Original Research ARTICLE
Shared Leadership Improves Team Novelty: The Mechanism and Its Boundary Condition
- 1Beijing Key Lab of Applied Experimental Psychology, School of Psychology, Beijing Normal University, Beijing, China
- 2School of Psychological and Cognitive Sciences, Peking University, Beijing, China
- 3Department of Public Administration, Chinese Academy of Governance, Beijing, China
Previous research has revealed the significant impact of shared leadership on team creativity, yet the mechanism underlying this relationship has rarely been investigated. The current research examined how shared leadership influenced team creativity (novelty and usefulness) across 3 studies using both long-term project teams and temporal task teams in the laboratory. The results showed that shared leadership enhanced the novelty dimension of team creativity by improving constructive controversy. Furthermore, team goal orientation moderated this effect. The indirect effect of constructive controversy holds for teams with learning goal orientation but not for those with performance goal orientation. Such patterns were not found in the usefulness dimension of team creativity.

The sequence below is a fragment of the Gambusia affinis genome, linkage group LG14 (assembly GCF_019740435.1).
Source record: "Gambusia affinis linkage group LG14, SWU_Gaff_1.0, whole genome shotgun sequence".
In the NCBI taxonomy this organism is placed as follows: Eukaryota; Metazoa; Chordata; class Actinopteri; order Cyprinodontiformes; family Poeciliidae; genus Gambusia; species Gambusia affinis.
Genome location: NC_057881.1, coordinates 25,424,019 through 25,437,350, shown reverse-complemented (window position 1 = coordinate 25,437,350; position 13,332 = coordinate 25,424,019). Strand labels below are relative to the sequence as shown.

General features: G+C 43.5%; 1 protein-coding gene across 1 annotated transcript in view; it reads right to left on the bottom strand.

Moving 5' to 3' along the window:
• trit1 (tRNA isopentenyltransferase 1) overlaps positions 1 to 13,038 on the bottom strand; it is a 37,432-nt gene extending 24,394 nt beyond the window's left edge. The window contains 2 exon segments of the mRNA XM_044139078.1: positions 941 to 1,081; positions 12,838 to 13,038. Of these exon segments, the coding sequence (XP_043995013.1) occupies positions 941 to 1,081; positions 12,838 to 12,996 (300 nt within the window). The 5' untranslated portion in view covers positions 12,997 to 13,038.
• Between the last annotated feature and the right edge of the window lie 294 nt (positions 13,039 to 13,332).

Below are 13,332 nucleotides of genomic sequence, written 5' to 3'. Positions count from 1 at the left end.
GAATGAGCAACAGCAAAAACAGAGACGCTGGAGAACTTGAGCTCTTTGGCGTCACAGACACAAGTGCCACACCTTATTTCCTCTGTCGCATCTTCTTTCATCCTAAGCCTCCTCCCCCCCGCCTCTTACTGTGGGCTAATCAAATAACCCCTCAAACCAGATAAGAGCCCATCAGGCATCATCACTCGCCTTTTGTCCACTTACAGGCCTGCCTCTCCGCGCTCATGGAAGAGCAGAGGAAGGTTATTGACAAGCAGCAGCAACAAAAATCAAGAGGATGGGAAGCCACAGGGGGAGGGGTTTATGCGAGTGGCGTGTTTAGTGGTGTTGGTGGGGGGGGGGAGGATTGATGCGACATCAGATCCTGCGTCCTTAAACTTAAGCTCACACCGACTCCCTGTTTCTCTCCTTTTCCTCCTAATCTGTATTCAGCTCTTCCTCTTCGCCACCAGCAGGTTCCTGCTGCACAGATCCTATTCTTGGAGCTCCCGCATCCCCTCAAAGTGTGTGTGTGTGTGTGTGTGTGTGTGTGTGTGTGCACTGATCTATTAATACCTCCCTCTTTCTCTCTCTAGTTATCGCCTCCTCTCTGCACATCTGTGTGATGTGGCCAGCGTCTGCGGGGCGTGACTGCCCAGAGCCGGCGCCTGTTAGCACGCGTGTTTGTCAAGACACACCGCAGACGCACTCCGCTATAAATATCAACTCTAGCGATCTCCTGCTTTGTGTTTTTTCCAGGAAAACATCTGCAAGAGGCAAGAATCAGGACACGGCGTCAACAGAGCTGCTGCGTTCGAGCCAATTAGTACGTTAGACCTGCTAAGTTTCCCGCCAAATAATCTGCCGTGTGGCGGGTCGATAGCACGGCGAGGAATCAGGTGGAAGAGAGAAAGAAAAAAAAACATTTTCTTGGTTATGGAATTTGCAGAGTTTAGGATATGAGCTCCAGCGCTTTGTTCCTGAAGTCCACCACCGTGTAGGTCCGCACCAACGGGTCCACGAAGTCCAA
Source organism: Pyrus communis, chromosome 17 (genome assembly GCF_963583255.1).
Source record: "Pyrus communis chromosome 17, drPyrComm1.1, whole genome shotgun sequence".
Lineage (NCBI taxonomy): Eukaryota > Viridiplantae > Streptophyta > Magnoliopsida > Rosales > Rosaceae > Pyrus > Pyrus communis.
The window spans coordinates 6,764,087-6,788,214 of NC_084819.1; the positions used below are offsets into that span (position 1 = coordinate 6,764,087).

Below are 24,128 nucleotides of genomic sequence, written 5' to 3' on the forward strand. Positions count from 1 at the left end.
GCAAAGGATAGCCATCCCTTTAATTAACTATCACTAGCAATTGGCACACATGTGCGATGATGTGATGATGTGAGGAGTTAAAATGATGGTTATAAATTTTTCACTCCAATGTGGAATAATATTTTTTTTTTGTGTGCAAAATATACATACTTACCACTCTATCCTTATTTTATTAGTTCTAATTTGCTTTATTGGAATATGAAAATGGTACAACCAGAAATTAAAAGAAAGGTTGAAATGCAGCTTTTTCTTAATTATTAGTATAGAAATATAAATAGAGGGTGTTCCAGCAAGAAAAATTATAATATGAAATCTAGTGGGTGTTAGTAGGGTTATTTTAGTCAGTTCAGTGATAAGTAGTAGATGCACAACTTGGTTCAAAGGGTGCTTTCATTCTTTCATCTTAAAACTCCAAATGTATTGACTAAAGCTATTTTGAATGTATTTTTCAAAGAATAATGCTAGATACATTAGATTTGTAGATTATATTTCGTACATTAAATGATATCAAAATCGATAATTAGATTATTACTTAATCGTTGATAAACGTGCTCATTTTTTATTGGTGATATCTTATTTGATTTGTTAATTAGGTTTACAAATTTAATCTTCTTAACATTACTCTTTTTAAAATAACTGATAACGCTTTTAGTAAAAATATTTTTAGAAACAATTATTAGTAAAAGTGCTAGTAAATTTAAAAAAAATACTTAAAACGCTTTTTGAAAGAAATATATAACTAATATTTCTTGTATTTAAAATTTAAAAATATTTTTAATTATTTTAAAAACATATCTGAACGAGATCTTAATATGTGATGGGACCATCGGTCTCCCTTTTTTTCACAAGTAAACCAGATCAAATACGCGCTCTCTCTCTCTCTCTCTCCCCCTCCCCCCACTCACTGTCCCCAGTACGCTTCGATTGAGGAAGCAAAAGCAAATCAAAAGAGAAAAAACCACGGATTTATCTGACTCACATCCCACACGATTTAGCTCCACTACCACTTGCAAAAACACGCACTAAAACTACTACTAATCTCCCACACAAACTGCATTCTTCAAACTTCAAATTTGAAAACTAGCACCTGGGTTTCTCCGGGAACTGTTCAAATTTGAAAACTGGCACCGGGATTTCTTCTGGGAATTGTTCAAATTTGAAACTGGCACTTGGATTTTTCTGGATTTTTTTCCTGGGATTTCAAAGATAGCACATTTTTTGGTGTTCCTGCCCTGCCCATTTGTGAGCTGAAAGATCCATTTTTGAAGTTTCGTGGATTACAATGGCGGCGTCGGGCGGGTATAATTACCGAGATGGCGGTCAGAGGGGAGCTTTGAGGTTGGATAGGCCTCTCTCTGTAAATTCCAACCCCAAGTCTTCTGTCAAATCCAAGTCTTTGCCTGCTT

In the process of globalization, work teams have come to be widely used in organizations to adapt to rapid market changes and foster innovation (Park et al., 2012). An increasing number of organizations rely on team creativity to boost their innovation (Miron-Spektor et al., 2012). By definition, team creativity refers to those team behaviors that produce both novel and useful solutions in a complex social context or work environment (Montag et al., 2012). Contrary to its popularity, relatively few studies have been conducted on team creativity compared with individual creativity (Lee et al., 2015). In this study, we explore the effects of shared leadership, team goal orientation, and constructive controversy on team creativity.